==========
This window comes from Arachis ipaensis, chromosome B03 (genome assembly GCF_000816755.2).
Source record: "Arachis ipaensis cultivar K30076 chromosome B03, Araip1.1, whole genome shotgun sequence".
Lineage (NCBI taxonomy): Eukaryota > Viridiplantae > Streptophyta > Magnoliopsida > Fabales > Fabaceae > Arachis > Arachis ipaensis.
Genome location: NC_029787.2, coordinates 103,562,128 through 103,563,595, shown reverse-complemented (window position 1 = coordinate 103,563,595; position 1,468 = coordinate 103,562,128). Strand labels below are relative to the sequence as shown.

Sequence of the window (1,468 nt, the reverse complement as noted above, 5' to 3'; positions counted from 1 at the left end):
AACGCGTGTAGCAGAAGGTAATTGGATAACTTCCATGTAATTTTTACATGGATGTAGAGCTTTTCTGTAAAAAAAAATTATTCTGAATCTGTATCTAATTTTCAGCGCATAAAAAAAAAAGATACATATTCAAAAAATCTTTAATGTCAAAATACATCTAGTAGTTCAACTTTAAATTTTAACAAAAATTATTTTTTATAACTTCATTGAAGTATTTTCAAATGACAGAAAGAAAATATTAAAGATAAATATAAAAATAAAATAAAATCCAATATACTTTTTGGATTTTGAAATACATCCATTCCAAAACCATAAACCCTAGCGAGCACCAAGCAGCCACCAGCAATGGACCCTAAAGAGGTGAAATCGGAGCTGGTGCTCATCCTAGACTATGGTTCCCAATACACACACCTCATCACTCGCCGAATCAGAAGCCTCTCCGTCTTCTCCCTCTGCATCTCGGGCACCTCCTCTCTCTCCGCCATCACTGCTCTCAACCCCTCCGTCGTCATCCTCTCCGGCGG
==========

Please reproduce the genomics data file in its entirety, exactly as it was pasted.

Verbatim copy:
This window comes from Arachis ipaensis, chromosome B03 (genome assembly GCF_000816755.2).
Source record: "Arachis ipaensis cultivar K30076 chromosome B03, Araip1.1, whole genome shotgun sequence".
Lineage (NCBI taxonomy): Eukaryota > Viridiplantae > Streptophyta > Magnoliopsida > Fabales > Fabaceae > Arachis > Arachis ipaensis.
Genome location: NC_029787.2, coordinates 103,562,128 through 103,563,595, shown reverse-complemented (window position 1 = coordinate 103,563,595; position 1,468 = coordinate 103,562,128). Strand labels below are relative to the sequence as shown.

Sequence of the window (1,468 nt, the reverse complement as noted above, 5' to 3'; positions counted from 1 at the left end):
AACGCGTGTAGCAGAAGGTAATTGGATAACTTCCATGTAATTTTTACATGGATGTAGAGCTTTTCTGTAAAAAAAAATTATTCTGAATCTGTATCTAATTTTCAGCGCATAAAAAAAAAAGATACATATTCAAAAAATCTTTAATGTCAAAATACATCTAGTAGTTCAACTTTAAATTTTAACAAAAATTATTTTTTATAACTTCATTGAAGTATTTTCAAATGACAGAAAGAAAATATTAAAGATAAATATAAAAATAAAATAAAATCCAATATACTTTTTGGATTTTGAAATACATCCATTCCAAAACCATAAACCCTAGCGAGCACCAAGCAGCCACCAGCAATGGACCCTAAAGAGGTGAAATCGGAGCTGGTGCTCATCCTAGACTATGGTTCCCAATACACACACCTCATCACTCGCCGAATCAGAAGCCTCTCCGTCTTCTCCCTCTGCATCTCGGGCACCTCCTCTCTCTCCGCCATCACTGCTCTCAACCCCTCCGTCGTCATCCTCTCCGGCGG